Table of Contents
ISRN Ophthalmology
Volume 2014, Article ID 406210, 19 pages
http://dx.doi.org/10.1155/2014/406210
Research Article

A Physiological Neural Controller of a Muscle Fiber Oculomotor Plant in Horizontal Monkey Saccades

Department of Biomedical Engineering, University of Connecticut, 260 Glenbrook Road, Storrs, CT 06269, USA

Received 23 December 2013; Accepted 20 March 2014; Published 7 May 2014

Academic Editors: Y. F. Shih and H. Tomita

Copyright © 2014 Alireza Ghahari and John D. Enderle. This is an open access article distributed under the Creative Commons Attribution License, which permits unrestricted use, distribution, and reproduction in any medium, provided the original work is properly cited.

Abstract

A neural network model of biophysical neurons in the midbrain is presented to drive a muscle fiber oculomotor plant during horizontal monkey saccades. Neural circuitry, including omnipause neuron, premotor excitatory and inhibitory burst neurons, long lead burst neuron, tonic neuron, interneuron, abducens nucleus, and oculomotor nucleus, is developed to examine saccade dynamics. The time-optimal control strategy by realization of agonist and antagonist controller models is investigated. In consequence, each agonist muscle fiber is stimulated by an agonist neuron, while an antagonist muscle fiber is unstimulated by a pause and step from the antagonist neuron. It is concluded that the neural network is constrained by a minimum duration of the agonist pulse and that the most dominant factor in determining the saccade magnitude is the number of active neurons for the small saccades. For the large saccades, however, the duration of agonist burst firing significantly affects the control of saccades. The proposed saccadic circuitry establishes a complete model of saccade generation since it not only includes the neural circuits at both the premotor and motor stages of the saccade generator, but also uses a time-optimal controller to yield the desired saccade magnitude.

1. Introduction

Saccades are described as fast eye movements in which a target is tracked by registering the image of that target on the fovea. The saccade neural network requires involvement of a series of neurons designed to imitate the behavior of actual neuronal populations in the horizontal saccade controller. A generic neuron model is therefore desired to quantify the neural stimulations meticulously, thus reflecting the physiology linked to the dendrite, cell body, axon, and presynaptic terminal of each neuron. The continuing research effort in demonstrating such a model has been driven by the need to provide the means to develop a network of neurons, tailored to the complexity involved with inherent physiological evidence. To encompass all of the desired neural behaviors for the other neurons, several modifications to the generic neuron model seem necessary that directly impact its firing rate trajectory [13].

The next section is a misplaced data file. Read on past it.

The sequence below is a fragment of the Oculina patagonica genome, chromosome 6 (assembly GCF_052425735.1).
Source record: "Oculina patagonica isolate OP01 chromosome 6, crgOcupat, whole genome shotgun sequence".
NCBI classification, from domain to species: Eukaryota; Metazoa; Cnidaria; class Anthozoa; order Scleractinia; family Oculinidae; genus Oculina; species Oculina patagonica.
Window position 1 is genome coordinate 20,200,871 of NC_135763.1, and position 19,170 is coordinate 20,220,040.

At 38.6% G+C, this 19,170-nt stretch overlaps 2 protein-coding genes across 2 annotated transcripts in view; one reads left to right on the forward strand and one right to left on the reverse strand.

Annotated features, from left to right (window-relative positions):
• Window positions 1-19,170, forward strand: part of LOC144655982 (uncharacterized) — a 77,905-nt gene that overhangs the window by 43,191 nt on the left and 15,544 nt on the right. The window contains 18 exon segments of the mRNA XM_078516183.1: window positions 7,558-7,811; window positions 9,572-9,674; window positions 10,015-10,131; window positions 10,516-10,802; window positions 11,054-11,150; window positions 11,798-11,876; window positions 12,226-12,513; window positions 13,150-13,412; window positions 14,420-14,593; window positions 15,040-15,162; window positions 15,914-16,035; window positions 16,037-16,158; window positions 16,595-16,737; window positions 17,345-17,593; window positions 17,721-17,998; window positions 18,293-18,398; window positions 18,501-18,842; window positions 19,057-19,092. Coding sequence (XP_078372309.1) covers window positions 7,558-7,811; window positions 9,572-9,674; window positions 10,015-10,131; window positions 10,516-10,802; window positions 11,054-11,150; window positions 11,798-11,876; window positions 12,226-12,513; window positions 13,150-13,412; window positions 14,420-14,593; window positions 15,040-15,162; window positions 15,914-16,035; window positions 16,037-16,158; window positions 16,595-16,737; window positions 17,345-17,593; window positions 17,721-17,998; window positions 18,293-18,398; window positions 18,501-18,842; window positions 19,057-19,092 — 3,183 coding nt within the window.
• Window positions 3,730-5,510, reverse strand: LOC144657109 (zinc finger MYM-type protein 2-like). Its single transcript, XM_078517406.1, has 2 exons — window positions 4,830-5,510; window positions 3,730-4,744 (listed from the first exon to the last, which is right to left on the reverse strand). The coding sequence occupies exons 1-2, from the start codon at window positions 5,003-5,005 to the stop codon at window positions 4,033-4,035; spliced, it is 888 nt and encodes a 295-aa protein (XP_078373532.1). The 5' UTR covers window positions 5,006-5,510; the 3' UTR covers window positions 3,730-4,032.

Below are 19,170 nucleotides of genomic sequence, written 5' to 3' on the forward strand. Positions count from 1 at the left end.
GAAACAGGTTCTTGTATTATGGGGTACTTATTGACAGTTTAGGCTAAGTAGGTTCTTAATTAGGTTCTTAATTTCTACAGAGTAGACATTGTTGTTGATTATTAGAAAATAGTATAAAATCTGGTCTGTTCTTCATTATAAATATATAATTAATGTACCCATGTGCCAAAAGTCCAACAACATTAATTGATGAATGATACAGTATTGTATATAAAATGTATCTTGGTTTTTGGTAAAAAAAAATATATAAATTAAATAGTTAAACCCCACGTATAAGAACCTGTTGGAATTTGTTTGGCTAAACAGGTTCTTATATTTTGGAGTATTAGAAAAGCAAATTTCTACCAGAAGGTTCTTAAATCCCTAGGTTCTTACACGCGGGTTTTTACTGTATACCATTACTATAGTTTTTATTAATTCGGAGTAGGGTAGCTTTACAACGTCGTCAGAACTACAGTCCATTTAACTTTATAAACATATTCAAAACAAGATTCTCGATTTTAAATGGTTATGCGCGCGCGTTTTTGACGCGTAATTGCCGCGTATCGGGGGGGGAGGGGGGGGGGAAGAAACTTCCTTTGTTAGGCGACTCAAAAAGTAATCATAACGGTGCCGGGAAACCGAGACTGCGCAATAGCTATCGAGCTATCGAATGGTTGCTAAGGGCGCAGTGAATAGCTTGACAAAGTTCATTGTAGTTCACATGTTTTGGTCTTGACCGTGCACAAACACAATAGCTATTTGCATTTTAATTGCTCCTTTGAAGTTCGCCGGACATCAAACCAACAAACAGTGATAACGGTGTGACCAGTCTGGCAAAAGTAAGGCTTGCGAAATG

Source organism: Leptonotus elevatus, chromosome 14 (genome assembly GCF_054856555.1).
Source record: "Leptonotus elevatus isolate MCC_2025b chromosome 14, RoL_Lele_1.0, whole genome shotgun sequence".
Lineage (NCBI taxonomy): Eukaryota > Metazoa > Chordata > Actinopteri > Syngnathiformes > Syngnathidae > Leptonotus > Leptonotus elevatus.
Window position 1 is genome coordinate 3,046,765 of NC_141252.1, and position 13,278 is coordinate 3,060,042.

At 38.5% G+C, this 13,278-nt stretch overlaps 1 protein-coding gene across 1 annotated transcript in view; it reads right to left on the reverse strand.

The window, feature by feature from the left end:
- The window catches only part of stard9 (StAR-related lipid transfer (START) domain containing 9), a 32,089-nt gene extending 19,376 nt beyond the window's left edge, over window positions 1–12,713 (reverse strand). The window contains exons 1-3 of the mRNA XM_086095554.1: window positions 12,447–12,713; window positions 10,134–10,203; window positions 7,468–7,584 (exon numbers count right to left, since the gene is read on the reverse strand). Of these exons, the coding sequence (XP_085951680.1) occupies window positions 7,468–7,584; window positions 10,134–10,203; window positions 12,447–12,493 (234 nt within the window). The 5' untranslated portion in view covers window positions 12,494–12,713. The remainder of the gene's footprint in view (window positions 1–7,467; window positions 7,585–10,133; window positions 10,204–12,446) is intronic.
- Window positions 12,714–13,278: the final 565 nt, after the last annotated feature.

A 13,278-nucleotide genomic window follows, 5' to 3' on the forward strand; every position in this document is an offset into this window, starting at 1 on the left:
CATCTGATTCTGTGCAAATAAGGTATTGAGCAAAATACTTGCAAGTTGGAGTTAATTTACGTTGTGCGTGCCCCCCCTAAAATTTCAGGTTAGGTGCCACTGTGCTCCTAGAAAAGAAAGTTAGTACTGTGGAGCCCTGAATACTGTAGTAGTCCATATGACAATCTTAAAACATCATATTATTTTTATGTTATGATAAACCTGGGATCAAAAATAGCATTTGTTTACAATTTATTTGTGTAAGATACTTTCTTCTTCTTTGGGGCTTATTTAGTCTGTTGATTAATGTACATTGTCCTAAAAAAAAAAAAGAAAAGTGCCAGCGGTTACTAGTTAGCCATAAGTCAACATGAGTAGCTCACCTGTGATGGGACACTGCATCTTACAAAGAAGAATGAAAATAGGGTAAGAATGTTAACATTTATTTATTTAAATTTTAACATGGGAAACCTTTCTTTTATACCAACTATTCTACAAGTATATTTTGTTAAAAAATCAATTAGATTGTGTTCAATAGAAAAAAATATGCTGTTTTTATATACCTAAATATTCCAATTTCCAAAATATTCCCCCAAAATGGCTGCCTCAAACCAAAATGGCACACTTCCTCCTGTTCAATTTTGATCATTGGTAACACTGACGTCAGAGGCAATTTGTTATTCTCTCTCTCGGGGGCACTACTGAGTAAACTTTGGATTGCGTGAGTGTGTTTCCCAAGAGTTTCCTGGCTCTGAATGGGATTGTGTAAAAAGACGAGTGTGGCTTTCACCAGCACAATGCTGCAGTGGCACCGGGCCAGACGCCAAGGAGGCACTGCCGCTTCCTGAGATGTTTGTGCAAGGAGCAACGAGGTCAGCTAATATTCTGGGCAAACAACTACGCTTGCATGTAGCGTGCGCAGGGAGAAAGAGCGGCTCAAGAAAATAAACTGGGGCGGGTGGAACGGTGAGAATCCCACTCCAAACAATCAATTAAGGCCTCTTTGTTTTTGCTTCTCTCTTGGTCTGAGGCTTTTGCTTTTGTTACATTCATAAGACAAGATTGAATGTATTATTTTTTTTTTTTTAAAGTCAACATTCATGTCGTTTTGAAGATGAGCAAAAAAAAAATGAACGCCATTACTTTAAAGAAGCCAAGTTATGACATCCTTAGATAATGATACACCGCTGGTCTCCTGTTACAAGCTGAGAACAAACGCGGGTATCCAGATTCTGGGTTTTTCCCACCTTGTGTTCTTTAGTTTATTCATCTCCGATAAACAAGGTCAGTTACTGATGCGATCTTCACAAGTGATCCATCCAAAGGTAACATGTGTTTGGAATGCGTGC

The widespread use of spiking neural networks (SNNs) lies in leveraging efficient learning algorithms to the spike response models [4]. A spike pattern association neuron identified five classes of spike patterns associated with networks of 200, 400, and 600 synapses, with success rates of 96%, 94%, and 90%, respectively [5]. Hybrid analog-digital circuitry was laid out to implement an SNN that outputs the postsynaptic potential by integrating the filtered action potentials [6]. Brainstem saccadic circuitry, corroborated by several contributions of local field potentials (LFPs) to the dynamics of neuronal synaptic activity between three neural populations in generating horizontal and vertical saccades in two rhesus monkeys, was introduced by van Horn et al. [7]. The extracellular recordings, including spike trains and LFPs, were taken from the saccadic burst neurons (SBNs) in the paramedian pontine reticular formation (PPRF) at the premotor level, the omnipause neurons in the nucleus raphe interpositus, and the motoneurons at the motor level. It was concluded that LFPs from each neuron encode the eye velocity in both the ipsilateral and contralateral directions. In addition, LFP response amplitude of the SBNs was described as a function of saccade direction (in 400 saccades) by fitting Gaussian curves to data (see Figure 8(B) in [7]), indicating that the SBN LFPs can be fine-tuned over all the directed saccades. A neural system comprised of a persistent firing sensory neuron, a habituating synapse, and a motoneuron was developed to illustrate the spike-timing dependency of the working memory [8]. The persistent firing neuron stems from the Izhikevich neuron model [9], the habituating synapse is a conductance-based model, and the motor neuron captures the essence of the Hodgkin Huxley (HH) model [10]. These studies provide abundant evidence that an SNN is well suited to evoke the properties of the firing patterns of the premotor neurons during the pulse and slide phases of a saccade. However, none of the studies have presented a demonstration of the neural circuits reproducing electrophysiological responses in a network of neurons at both premotor and motor levels. To encompass all of the desired neural behaviors, neural circuitry is used to match the firing rate trajectory of the premotor neurons [3]. We model the saccade-induced spiking activities at the premotor level with an HH model for the bursting neurons and with a modified FitzHugh-Nagumo (FHN) model [11] for the tonic spiking neurons.